From A Sacred Day To A Shopping Day

How long before a holiday goes from honoring a great man to getting a great deal on a new refrigerator, treadmill, or winter jacket?

Originally Posted January 17, 2011

Martin Luther King, Jr. Day is the only holiday that I’ve personally witnessed go from a hotly debated campaign for acceptance to a day where shoppers cram into the malls looking for great sales on clothes and furniture. This is the case with many holidays. Columbus Day or Memorial Day or Presidents Day. Was it always this way?

In the case of Presidents Day, I remember when there were two holidays. Washington’s Birthday and Lincoln’s Birthday. They were separated by a week that coincided with winter break for my school. This was already established as a big shopping week, even though I’m pretty sure that was not the initial intention.

A combined Presidents Day was originally proposed to be a legitimate day when we’d honor all Presidents, but it was not widely accepted. It wasn’t until the almighty retailers and advertisers united that Presidents Day came to be. Of course it was really just a renaming of Washington’s Birthday (Lincoln was left out in the cold).

But in the case of Martin Luther King, Jr. Day, I remember the debates about whether this should even be a federal holiday. I remember the very public push back from North Carolina and Arizona, whose governing officials were against the holiday.

Reagan makes it official

Sacred Day
The holiday was first made official when President Reagan held a ceremonial signing in the White House Rose Garden in 1983. Despite not being widely accepted across all states, it was observed for the first time on January 20, 1986. Overall acceptance would not happen until South Carolina adopted the holiday in 2000.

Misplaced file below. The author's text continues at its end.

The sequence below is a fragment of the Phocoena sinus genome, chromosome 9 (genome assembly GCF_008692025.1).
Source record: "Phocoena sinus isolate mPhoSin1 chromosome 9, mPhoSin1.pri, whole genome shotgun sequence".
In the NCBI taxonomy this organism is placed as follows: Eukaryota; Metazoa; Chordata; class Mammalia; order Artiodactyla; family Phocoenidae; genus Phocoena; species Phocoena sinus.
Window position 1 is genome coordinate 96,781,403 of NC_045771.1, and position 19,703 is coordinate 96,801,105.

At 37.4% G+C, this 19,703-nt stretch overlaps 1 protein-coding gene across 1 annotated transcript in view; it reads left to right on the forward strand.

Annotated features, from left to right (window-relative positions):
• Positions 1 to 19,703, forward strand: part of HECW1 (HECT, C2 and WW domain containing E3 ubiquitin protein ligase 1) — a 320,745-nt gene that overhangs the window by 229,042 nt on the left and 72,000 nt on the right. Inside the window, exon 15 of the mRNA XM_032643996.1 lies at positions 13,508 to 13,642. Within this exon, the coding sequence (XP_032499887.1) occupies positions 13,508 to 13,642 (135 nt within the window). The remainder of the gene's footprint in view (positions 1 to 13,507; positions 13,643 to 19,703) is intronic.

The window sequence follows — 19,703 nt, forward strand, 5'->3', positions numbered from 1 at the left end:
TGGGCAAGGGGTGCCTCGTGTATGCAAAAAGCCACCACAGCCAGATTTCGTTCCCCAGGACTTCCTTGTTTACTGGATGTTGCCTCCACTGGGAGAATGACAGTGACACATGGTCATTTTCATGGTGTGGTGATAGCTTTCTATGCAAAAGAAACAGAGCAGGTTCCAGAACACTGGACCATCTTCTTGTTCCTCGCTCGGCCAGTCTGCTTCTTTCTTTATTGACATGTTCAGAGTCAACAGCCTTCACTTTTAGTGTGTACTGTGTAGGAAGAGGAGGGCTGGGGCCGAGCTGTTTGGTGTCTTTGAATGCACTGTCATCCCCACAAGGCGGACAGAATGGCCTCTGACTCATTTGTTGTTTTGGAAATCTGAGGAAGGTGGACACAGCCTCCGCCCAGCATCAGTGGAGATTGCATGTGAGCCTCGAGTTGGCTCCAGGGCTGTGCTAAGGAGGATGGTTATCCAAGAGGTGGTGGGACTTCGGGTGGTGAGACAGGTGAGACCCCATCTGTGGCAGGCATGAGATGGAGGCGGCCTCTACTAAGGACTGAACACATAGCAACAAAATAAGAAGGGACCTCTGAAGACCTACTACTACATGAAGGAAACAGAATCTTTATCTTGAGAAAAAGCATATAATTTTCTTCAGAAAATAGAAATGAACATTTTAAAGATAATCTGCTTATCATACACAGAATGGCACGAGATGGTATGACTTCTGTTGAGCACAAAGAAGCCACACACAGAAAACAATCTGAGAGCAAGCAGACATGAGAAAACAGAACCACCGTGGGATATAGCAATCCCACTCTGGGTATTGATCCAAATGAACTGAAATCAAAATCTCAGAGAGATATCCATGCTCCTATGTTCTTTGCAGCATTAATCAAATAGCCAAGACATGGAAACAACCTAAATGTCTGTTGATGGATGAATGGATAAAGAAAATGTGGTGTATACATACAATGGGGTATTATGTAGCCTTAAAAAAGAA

By that time, every state realized that celebrating the teachings of Martin Luther King, Jr. was in fact a good thing and opposing was just plain racist and stupid.

As acceptance of the holiday became more inevitable thanks to vocal voters, some states tried to offer a compromise by coming up alternate names. Calling it ‘Human Rights Day’ or ‘Civil Rights Day’ as some states did was not too horrible, but Virginia took the ignorance cake by combining it with the celebration of the leaders of the Confederate Army calling it ‘Lee-Jackson-King Day’. A concept that still makes my head spin.

After 25 years, the day had been accepted as Martin Luther King, Jr. Day in every state. However, it’s still considered an optional holiday that many corporations do not choose to recognize. This is something that may never change considering the lack of care given to time off for workers by those same corporations. This isn’t a debate of political or religious standing, but one of simple greed.

For many, this day has become one of prayer. For others it is simply a day to remember. I for one am not a religious person. So it’s not often I use the word ‘sacred’ to describe a day. However, I find myself in deep thought about the man and his words. And Sacred is the only word I can think of.

Shopping Day 2011
In less than three decades, we went from trying to win acceptance of a day that would celebrate a man of peace, to this:

Martin Luther King, Jr. Day, reminds us, about the fighting spirit of the King for freedom, dignity and equality of all races. So, to celebrate the day and to give honor to The King Martin, Sears has outburst some hot deals and coupons on almost everything.

Seriously? Is this what the words of one of the greatest men of peace have boiled down to? Hot deals and coupons? Am I the only one offended by ads like this?

As a nation, we tend to easily lose sight of the true meaning of things. After all, we have long accepted days that were set aside to honor great men and women as a time to shop for furniture. I’m sure the drafters of Memorial Day did not intend for it to be a weekend of shopping, binge drinking, and sunburn.

And what if we make 9/11 a holiday? Can we expect the same?

I know, I know … I’m a cynic and not everyone has lost sight of what this day is about. I understand that. I’m just afraid that, over time, they might. So on this day, take some time to remember this great man and these great words:

I Have A Dream
I am happy to join with you today in what will go down in history as the greatest demonstration for freedom in the history of our nation.